If you restring a few pianos, and rescale a few pianos, you begin to understand what differences rescaling makes. The results are subtile, but probably closer to what the early makers were aiming for. I have rescaled a Chickering from about 1890, and it has required very little voicing, and stays in tune very well. The main difference is an improvement in the transition from the bass to the treble, which is a problem with many old pianos.


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#2021071 - 01/25/13 12:27 PM Re: The right wire for late 19th century grands [Re: Roy123]  
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Originally Posted by Roy123
I'd have to say that I'm a bit skeptical about all this talk about the exact wire type being important. There are really 3 inherent parameters of the wire that are important. I say inherent, because, for the moment, I want to defer thoughts about how well the wire was manufactured.

The three parameters are density (mass per unit volume), Young's modulus (sometimes called the modulus of elasticity, or the tensile modulus), and the yield strength. The modulus of elasticity is a measure of how much force is required to stretch the material a certain amount--one could think of it as stiffness. The yield point is the amount of strain the material can take before it starts to permanently deform.

The density of all steels is so close that for our purposes we can consider them to be the same. The modulus of all steels is essentially the same. The modulus for the stronger grades of stainless steel (400 series) is about 3% less than steel.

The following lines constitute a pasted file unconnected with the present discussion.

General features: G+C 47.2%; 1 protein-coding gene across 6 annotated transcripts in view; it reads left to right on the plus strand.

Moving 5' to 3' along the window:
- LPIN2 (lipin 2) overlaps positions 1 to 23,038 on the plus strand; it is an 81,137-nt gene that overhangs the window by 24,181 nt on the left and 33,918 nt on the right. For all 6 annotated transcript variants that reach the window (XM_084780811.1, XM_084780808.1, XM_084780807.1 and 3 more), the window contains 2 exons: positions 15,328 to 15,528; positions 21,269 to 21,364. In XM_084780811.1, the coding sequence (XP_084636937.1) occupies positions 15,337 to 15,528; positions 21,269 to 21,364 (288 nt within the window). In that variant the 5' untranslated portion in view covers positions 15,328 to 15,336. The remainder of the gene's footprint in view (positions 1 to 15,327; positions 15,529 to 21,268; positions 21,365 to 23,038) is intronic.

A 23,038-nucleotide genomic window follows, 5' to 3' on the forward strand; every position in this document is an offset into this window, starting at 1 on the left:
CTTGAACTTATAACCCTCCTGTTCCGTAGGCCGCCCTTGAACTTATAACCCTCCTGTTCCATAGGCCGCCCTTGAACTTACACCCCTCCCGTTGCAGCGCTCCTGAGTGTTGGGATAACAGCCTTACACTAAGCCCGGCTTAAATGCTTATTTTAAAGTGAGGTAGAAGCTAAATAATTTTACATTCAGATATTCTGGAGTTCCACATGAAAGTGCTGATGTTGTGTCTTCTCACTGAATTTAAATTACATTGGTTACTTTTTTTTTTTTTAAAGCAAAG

The yield point varies not only for the particular grade of steel, but also its temper. Many people don't realize that the tempering process only affects the yield point, but not the modulus. So, basically, all wire that would be suitable for piano strings has essentially the same stiffness, and the same density--it is really only the yield point that varies. Does variation in yield strength really affect sound. Well, I'm skeptical. Remember that all piano wire is tensioned well below the yield point.

Of course, we still have to consider the quality of the wire. The best wire would be extremely consistent both within any given length and between different batches. It's physical dimensions should be accurate and repeatable. It should have a smooth, shiny surface to help inhibit rust.


The yeld point have been studied, I was also sceptikal until in an exchange with the director of a very reputed German factory, he confirmed to me it was an important parameter, assuring to me they begin a 50% (lowered yeld point in that computation) then going up to 80% in the medium range (I hear you US tech having the heair dressed on head !)

Hence 80% from there up to the high treble.
Since then, when I tune or listen to those pianos, I notice how the high mediums and the treble are crisp, clear and the strings react so fast to the hammer impact.